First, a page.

There are two forms of character displacement – ecological and reproductive. I define ecological character displacement here as the evolution of morphological, behavioral, physiological, or developmental trait divergence in one or more sympatric species in response to interspecific competition for limited resources (Brown and Wilson 1956; Hansen et al. 2000). I define reproductive character displacement as the evolution of divergence in any of these same traits in one or more sympatric species in response to competition for the resource of pollinators, or in response to the costs associated with sharing pollinators with another species (Pfennig and Pfennig 2009). These costs may include the loss of pollen to other species, the clogging of stigmas with heterospecific pollen, or the potential for unfit hybrid seed.
Reproductive character displacement may occur between distantly or closely related species. Distantly related species may evolve in response to competition for pollinators or the fitness costs associated with heterospecific pollen transfer. Closely related species capable of hybridization may undergo reinforcement, the evolution of traits that minimize costly mating or hybridization between recently diverged species (Hopkins 2013), which is defined here as one form of reproductive character displacement (Pfennig and Pfennig 2009). While intraspecific plant competition may also lead to character displacement and subsequent speciation, within-species interactions are beyond the scope of this review.
The line between reproductive and ecological character displacement is sometimes unclear. For example, a trait such as the timing of seed germination may impact the competitive ability of the seedling (ecological character displacement) as well as the flowering period (reproductive character displacement; Armbruster 1986; Pfennig and Pfennig 2009).
Character displacement was first defined as a pattern of species trait divergence in regions of sympatry (Brown and Wilson 1956). Because this pattern could result from processes other than selection to reduce competitive or reproductive interactions, character displacement is now more commonly defined as the evolutionary process itself, rather than the resulting pattern (Pfennig and Pfennig 2009). This process of character displacement typically results in one of two patterns. The first is a shift in a trait mean where a species range overlaps with that of a competitor. The second is a pattern of overdispersion of trait means within an assemblage of ecologically similar species (Schluter 2000a).
Biologists have long sought to understand the relative importance of ecological, evolutionary, and stochastic forces in shaping plant communities (Cowles 1899; Clements 1916; Gleason 1926). The study of character displacement in plants has the potential to reveal whether competition-driven plant evolution plays an important role in this process. Both ecological and reproductive character displacements may promote the coexistence of species by enhancing niche differences and therefore reducing the magnitude of harmful interspecific interactions relative to intraspecific interactions (Hochkirch et al. 2007; Pfennig and Pfennig 2009). Ecological character displacement promotes species coexistence by reducing the competition for resources that might otherwise lead to competitive exclusion. Reproductive character displacement promotes species coexistence by reducing the competition for pollinators or costly interspecific reproductive interactions that might otherwise lead to low reproductive output and population decline described as “reproductive exclusion” (Pfennig and Pfennig 2009). The potential for a population to undergo character displacement therefore may mean the difference between survival in a new niche and local extinction. To date, however, we do not have enough examples of character displacement in plants to assess its relative role in structuring plant communities.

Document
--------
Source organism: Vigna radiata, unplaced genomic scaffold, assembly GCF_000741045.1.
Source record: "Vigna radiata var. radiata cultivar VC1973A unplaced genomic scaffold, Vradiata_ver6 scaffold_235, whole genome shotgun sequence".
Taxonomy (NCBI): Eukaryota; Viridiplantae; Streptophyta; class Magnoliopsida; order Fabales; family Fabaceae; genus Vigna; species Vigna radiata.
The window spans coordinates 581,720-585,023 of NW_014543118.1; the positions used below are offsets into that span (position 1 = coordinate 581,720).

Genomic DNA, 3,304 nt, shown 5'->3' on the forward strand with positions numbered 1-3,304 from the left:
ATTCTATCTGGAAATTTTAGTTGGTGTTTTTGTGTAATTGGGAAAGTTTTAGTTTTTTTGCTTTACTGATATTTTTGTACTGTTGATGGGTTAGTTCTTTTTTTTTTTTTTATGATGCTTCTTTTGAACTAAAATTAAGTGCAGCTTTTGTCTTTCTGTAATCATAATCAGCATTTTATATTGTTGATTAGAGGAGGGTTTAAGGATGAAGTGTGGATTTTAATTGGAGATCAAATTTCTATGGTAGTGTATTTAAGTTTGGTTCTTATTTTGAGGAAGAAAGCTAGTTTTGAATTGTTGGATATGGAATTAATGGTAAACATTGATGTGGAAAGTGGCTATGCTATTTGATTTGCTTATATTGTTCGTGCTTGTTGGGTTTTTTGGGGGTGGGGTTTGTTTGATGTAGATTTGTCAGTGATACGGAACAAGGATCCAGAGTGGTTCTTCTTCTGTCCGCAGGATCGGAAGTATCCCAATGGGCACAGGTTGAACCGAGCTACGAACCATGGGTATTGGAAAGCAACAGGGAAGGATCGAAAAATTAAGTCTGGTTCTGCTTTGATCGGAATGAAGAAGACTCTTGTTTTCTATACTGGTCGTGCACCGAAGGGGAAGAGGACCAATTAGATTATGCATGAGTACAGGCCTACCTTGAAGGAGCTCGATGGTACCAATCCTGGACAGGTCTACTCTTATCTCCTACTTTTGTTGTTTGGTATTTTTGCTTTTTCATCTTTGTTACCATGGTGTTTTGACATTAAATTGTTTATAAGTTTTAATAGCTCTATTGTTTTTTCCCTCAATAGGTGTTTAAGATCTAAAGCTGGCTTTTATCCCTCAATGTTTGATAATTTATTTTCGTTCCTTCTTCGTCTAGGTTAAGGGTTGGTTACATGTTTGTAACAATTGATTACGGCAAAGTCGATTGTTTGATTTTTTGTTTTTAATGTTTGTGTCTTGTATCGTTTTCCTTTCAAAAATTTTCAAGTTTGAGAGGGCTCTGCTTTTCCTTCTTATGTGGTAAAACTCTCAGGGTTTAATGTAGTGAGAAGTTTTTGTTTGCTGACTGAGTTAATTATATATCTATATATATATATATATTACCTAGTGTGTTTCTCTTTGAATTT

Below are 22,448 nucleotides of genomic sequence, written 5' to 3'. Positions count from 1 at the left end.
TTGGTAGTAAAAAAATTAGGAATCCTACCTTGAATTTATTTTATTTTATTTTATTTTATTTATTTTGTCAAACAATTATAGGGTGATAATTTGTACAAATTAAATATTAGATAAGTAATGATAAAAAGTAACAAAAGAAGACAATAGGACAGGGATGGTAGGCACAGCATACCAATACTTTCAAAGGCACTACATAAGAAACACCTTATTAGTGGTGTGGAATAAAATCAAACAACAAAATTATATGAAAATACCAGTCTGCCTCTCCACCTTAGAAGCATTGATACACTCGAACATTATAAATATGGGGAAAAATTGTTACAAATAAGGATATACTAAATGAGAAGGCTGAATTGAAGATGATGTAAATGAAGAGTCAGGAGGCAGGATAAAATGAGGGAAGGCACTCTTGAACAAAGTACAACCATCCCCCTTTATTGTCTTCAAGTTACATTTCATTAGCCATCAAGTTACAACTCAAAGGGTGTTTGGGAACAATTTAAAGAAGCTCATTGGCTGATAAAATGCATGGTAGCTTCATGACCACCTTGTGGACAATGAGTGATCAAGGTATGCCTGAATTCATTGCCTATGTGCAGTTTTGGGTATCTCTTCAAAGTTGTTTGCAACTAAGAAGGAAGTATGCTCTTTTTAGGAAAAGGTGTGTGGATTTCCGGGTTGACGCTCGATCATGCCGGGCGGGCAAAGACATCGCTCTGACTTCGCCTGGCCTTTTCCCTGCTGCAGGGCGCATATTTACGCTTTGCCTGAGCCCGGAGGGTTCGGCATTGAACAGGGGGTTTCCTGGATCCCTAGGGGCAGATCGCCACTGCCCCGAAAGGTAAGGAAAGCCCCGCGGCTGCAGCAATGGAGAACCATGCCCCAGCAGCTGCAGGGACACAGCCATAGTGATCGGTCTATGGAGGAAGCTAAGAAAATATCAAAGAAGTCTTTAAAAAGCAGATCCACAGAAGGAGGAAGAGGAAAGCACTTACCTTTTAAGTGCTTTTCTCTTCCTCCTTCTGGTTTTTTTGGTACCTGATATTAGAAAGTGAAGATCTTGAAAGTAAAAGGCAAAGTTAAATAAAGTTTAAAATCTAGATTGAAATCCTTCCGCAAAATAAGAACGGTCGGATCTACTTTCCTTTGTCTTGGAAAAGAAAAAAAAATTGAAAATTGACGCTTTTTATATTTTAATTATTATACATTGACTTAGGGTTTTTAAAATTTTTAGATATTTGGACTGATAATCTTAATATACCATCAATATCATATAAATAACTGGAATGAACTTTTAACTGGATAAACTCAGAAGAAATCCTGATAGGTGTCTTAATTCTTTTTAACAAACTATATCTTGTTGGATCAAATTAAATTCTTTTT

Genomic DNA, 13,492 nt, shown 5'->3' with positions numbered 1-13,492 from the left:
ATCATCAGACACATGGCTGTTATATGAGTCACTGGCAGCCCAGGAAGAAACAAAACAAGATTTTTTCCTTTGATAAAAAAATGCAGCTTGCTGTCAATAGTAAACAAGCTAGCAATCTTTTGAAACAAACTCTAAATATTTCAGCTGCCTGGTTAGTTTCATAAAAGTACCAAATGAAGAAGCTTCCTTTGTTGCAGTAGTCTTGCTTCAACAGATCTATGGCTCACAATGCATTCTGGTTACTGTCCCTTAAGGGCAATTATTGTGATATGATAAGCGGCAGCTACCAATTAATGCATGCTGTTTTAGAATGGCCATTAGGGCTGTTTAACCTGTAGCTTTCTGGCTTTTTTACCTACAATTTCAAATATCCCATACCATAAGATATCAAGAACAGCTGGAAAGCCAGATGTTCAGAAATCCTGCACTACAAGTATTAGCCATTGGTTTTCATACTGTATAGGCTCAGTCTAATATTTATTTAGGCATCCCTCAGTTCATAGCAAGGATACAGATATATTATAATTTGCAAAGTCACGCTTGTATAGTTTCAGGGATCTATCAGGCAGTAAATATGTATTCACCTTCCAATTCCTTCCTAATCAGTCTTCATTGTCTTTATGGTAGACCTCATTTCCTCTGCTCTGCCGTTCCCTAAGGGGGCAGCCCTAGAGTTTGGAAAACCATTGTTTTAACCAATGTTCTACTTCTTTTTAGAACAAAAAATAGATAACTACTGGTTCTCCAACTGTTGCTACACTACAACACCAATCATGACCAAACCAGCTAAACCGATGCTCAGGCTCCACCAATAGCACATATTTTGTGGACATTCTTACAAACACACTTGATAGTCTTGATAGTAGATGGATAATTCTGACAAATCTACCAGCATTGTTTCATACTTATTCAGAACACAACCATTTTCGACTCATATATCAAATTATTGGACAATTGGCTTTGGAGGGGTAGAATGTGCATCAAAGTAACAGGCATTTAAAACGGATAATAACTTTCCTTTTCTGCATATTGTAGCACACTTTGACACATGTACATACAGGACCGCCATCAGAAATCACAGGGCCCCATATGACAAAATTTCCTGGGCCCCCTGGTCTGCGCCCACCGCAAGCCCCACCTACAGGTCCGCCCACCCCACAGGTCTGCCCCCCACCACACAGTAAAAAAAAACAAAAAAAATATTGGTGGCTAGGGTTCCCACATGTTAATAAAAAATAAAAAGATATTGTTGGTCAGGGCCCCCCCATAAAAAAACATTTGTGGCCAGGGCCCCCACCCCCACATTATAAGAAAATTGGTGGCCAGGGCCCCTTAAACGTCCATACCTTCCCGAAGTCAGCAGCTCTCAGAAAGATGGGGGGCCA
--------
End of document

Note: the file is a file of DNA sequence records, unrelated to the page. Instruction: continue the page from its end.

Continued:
Why aren't There More Examples of Character Displacement in Plants?
Despite its potential relevance to our understanding of basic ecological and evolutionary processes, earlier reviews have uncovered relatively few studies of character displacement in plants (Levin 1970; Schluter 2000a; Dayan and Simberloff 2005). I surveyed the character displacement literature to assess whether there are still relatively few studies in plants. In June of 2012, I conducted a Google Scholar search for publications that contained the term character displacement in the title. The search returned 323 results. I updated this search in December of 2013. From these results, I selected peer-reviewed studies of character displacement involving two or more species where new data were presented. I only included studies where the explicit goal was to test for character displacement. For example, there are many studies that investigate resource partitioning among competitors. I did not select these studies unless the authors tested whether resource partitioning was achieved through evolved trait differences rather than some other ecological interaction such as plastic responses to competition or ecological sorting.
The results of this survey show that there are still few published studies of character displacement in plants (Fig. 1, Table S1). Since 1956 when the term was coined, there have been 150 animal studies and only 14 plant studies for which character displacement was an important enough focus of the research to be included in the title. While my literature search was not exhaustive, as studies of character displacement exist that do not include the term in the title, these results strongly indicate an overall trend toward more character displacement research in the animal versus plant literature. Why are there so few examples of character displacement in plants?